Computing Community Consortium Blog

The goal of the Computing Community Consortium (CCC) is to catalyze the computing research community to debate longer range, more audacious research challenges; to build consensus around research visions; to evolve the most promising visions toward clearly defined initiatives; and to work with the funding organizations to move challenges and visions toward funding initiatives. The purpose of this blog is to provide a more immediate, online mechanism for dissemination of visioning concepts and community discussion/debate about them.

Could the Next Big Thing “Take Longer to Arrive”?

August 2nd, 2011 / in big science, research horizons, Research News / by Erwin Gianchandani

Advancing Computer Architecture ResearchIt’s not everyday the national news media envisions computing research. But it happened on Sunday, when New York Times‘ writer John Markoff penned a story about the future of computer architecture — picking up on a paper presented at the International Symposium on Computer Architecture (ISCA 2011) earlier this year that forecast a 24-fold gap from the expectations of Moore’s Law by the year 2024 and concluded, “Regardless of chip organization and topology, multicore scaling is power limited to a degree not widely appreciated by the computing community.”

Markoff writes:

For decades, the power of computers has grown at a staggering rate as designers have managed to squeeze ever more and ever tinier transistors onto a silicon chip — doubling the number every two years, on average, and leading the way to increasingly powerful and inexpensive personal computers, laptops and smartphones.


Now, however, researchers fear that this extraordinary acceleration is about to meet its limits. The problem is not that they cannot squeeze more transistors onto the chips — they surely can — but instead, like a city that cannot provide electricity for its entire streetlight system, that all those transistors could require too much power to run economically. They could overheat, too.


The upshot could be that the gadget-crazy populace, accustomed to a retail drumbeat of breathtaking new products, may have to accept next-generation electronics that are only modestly better than their predecessors, rather than exponentially faster, cheaper and more wondrous.


Simply put, the Next Big Thing may take longer to arrive.


“It is true that simply taking old processor architectures and scaling them won’t work anymore,” said William J. Dally, chief scientist at Nvidia, a maker of graphics processors, and a professor of computer science at Stanford University. “Real innovation is required to make progress today.”

From there, Markoff delves into the “dark silicon” phenomenon and the potential challenges on the horizon:

…Even today, the most advanced microprocessor chips have so many transistors that it is impractical to supply power to all of them at the same time. So some of the transistors are left unpowered — or dark, in industry parlance — while the others are working. The phenomenon is known as dark silicon.


As early as next year, these advanced chips will need 21 percent of their transistors to go dark at any one time, according to the researchers who wrote the paper. And in just three more chip generations — a little more than a half-decade — the constraints will become even more severe. While there will be vastly more transistors on each chip, as many as half of them will have to be turned off to avoid overheating…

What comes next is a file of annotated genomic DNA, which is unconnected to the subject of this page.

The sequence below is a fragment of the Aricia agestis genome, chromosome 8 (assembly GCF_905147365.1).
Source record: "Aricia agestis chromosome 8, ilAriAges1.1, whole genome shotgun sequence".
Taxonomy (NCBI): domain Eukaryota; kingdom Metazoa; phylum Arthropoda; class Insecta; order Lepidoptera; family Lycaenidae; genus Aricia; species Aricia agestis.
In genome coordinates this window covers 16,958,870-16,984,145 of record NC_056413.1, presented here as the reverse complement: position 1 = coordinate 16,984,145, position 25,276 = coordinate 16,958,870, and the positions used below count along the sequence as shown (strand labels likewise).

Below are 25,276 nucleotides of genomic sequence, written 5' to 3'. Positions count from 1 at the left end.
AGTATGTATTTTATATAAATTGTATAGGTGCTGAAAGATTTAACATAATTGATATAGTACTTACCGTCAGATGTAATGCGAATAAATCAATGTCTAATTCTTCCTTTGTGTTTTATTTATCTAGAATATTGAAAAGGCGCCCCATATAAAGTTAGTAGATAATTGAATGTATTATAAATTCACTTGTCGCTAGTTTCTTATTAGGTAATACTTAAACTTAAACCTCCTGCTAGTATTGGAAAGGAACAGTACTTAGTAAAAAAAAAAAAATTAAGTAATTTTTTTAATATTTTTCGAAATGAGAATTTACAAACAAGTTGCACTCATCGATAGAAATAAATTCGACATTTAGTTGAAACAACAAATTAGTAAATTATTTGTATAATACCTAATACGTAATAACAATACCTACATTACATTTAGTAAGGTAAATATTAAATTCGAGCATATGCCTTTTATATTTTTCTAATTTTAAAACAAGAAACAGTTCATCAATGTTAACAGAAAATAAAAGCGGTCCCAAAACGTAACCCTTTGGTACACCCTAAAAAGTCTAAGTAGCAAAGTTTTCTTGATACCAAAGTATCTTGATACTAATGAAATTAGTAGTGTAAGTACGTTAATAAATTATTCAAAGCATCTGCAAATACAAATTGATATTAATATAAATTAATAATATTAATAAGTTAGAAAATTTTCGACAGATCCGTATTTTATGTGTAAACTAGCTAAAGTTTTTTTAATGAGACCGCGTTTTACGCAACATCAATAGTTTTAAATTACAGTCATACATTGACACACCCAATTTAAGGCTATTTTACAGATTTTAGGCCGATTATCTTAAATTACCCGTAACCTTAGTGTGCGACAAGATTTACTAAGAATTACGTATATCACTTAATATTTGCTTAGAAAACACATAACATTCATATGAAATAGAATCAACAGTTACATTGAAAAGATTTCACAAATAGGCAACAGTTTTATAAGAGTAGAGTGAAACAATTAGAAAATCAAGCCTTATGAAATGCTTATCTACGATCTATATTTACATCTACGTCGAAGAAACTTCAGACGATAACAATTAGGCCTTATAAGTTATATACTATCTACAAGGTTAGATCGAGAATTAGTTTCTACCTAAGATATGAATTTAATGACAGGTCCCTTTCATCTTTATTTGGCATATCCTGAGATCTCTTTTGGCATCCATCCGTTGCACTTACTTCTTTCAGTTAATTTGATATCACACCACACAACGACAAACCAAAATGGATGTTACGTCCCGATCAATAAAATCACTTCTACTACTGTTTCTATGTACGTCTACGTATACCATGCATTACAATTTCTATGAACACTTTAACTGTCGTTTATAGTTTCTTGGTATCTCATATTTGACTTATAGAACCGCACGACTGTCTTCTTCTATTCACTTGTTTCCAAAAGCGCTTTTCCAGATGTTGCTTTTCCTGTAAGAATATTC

The problem has the potential to counteract an important principle in computing that has held true for decades: Moore’s Law. It was Gordon Moore, a founder of Intel, who first predicted that the number of transistors that could be nestled comfortably and inexpensively on an integrated circuit chip would double roughly every two years, bringing exponential improvements in consumer electronics.


If that rate of improvement lags, much of the innovation that people have come to take for granted will not happen, or will happen at a much slower pace. There will not be new PCs, new smartphones, new LCD TVs, new MP3 players or whatever might become the new gadget that creates an overnight multibillion-dollar industry and tens of thousands of jobs.

But as Markoff also notes, it’s not all doom and gloom. These challenges present a terrific opportunity for the field moving forward:

Today, some of the pioneering designers believe there is still plenty of room for innovation. One of them, David A. Patterson, a computer scientist at the University of California, Berkeley, called dark silicon a “real phenomenon” but said he was skeptical of the authors’ pessimistic conclusions.


“It’s one of those ‘If we don’t innovate, we’re all going to die’ papers,” Dr. Patterson said in an e-mail. “I’m pretty sure it means we need to innovate, since we don’t want to die!”

Read the full New York Times story here, as well as the original ISCA ’11 paper — “Dark Silicon and the End of Multicore Scaling” by Hadi Esmaeilzadeh, Emily Blem, Renée St. Amant, Karthikeyan Sankaralingam, and Doug Burgerhere.

And please also check out the CCC’s recent Advancing Computer Architecture Research (ACAR) visioning activity — led by Josep Torrellas and Mark Oskin, and with several dozen other leading computer architecture researchers participating — which has resulted in a roadmap that lays out a research agenda for the field in the years ahead.

(Contributed by Erwin Gianchandani, CCC Director)

Could the <em>Next Big Thing</em> “Take Longer to Arrive”?

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